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If you travel on any Texas highway, you are often competing for space with behemoth trucks such as tractor-trailers and other commercial vehicles. Over three million truckers work in the U.S., and at certain times of day, you may feel you cannot avoid them. Like many drivers, your instinct may be to clutch the wheel tightly and hold your breath as a massive truck speeds past.

While the number of fatal car crashes seems to be on the decline, the rate of deadly truck accidents continues to rise. Investigating the cause of a commercial vehicle accident can be complicated since there are often more factors to consider than simple driver error.

Give trucks a wide berth if you can

One of the most common causes of a truck accident is the negligent or reckless actions of a truck driver. This often involves driving at speeds that are unsafe for the weather, the road conditions or the type of cargo the vehicle may be hauling. Truck drivers may feel the need to drive faster because delivery deadlines or federal rest break requirements that put them behind schedule. However, the faster a truck travels, the more space it needs to stop, making it difficult to avoid a collision, which places you in danger.

Speed may be only one part of the equation. Other elements that may factor into a tragic accident include the following:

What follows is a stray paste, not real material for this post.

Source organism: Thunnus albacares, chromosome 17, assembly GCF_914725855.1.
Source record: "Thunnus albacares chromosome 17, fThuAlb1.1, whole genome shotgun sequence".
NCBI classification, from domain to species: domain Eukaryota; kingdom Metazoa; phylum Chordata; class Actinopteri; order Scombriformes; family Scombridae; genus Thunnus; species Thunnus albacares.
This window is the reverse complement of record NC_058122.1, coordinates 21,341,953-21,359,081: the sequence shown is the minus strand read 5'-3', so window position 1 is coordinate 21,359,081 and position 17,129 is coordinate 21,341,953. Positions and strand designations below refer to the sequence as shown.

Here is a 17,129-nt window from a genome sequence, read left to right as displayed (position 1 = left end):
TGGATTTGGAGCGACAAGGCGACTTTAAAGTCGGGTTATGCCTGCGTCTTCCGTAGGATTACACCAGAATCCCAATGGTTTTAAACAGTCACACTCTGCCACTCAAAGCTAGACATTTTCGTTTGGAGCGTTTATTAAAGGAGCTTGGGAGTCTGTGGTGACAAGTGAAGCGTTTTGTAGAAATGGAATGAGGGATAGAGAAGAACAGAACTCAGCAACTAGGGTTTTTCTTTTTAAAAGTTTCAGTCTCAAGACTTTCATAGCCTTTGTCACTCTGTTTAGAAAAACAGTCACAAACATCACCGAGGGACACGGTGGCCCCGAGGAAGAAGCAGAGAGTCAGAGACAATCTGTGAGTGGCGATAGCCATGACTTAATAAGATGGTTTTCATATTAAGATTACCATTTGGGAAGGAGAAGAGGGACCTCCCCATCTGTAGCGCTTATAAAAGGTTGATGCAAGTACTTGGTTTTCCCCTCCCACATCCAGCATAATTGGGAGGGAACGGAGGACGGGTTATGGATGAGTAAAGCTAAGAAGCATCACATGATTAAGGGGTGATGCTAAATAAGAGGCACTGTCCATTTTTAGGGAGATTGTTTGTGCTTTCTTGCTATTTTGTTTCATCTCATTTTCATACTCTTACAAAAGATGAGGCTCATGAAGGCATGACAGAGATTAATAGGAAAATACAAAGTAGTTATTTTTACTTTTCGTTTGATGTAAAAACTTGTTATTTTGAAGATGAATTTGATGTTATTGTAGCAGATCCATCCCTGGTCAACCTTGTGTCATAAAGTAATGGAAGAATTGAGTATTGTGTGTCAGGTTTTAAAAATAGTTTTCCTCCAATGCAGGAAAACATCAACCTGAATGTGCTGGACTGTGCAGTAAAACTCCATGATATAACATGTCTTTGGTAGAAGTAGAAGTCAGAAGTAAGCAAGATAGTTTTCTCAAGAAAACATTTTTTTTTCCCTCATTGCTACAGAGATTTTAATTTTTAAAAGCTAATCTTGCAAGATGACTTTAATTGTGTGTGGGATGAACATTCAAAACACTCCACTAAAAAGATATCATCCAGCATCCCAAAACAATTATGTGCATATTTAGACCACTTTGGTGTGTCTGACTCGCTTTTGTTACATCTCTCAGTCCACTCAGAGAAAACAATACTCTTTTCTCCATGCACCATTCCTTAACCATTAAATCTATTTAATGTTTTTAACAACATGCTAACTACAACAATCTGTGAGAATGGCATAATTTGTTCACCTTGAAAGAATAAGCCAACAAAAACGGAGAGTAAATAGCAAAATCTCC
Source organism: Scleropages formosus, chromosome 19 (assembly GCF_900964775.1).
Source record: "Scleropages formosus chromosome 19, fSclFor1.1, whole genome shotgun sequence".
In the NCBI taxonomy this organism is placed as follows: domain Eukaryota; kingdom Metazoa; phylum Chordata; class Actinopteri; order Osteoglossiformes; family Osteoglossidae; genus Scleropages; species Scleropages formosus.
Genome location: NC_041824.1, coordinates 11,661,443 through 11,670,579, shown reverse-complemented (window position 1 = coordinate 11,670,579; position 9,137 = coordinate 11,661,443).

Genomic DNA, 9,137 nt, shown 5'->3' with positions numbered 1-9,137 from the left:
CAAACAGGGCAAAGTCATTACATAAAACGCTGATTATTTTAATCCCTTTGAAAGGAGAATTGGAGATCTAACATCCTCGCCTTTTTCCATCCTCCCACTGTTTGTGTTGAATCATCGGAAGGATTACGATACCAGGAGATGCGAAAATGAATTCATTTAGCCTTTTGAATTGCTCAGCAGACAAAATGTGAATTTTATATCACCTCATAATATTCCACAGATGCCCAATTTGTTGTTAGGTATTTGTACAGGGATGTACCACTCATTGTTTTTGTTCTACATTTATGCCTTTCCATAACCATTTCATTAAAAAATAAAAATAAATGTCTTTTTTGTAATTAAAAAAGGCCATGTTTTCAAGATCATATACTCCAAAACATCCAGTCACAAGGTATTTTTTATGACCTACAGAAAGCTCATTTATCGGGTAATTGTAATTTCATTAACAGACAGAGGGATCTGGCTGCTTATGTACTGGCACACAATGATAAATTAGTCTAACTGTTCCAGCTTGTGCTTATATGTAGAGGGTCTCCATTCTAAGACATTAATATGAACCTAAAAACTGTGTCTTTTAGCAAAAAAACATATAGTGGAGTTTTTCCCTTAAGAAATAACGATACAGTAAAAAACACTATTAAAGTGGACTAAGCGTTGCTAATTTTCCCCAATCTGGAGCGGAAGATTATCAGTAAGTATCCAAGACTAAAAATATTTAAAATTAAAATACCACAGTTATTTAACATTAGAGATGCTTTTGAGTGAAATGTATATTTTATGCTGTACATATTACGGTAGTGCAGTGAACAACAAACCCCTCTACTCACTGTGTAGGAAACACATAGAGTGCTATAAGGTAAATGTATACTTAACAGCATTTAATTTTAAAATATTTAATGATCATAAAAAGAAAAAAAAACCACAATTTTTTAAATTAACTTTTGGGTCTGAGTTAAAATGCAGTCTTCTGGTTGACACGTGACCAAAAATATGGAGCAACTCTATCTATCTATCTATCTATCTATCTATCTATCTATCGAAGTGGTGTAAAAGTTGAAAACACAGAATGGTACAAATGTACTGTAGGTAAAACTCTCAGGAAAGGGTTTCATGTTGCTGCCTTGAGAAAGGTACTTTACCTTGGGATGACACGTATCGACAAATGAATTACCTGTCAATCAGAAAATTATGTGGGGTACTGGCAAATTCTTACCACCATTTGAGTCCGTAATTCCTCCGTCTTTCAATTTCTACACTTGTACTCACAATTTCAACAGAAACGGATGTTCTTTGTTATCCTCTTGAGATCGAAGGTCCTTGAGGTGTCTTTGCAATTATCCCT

• Driver fatigue: Despite required rest stops, many drivers insist on pushing forward on inadequate sleep, meaning they are not alert enough to respond appropriately to what is happening around them.
  • Impairment: Drugs and alcohol play an all-too-common role in trucking accidents.
  • Distracted driving: Even more prevalent than drunk driving is drivers who use their cellphones, eat, drink or perform any actions that take their eyes and attention from the road.
  • Maintenance: Trucking companies often take chances by allowing poorly maintained vehicles on the road, including those with worn tires or malfunctioning brakes.
  • Weather: A driver may lack adequate training to handle a rig when the weather changes, or may simply to fail to slow down in poor conditions.
  • Cargo: Improperly loaded cargo can make a rig difficult to handle on turns or hills. It can also result in flying debris, which leads to accidents.

As you can see, the trucker may not be alone in holding responsibility for an accident that leads to catastrophic injuries or the death of your loved one. The trucking company, mechanics or truck owner may carry some liability, and it is important to thoroughly investigate each factor when seeking compensation for injuries. Find an attorney with experience in trucking accidents.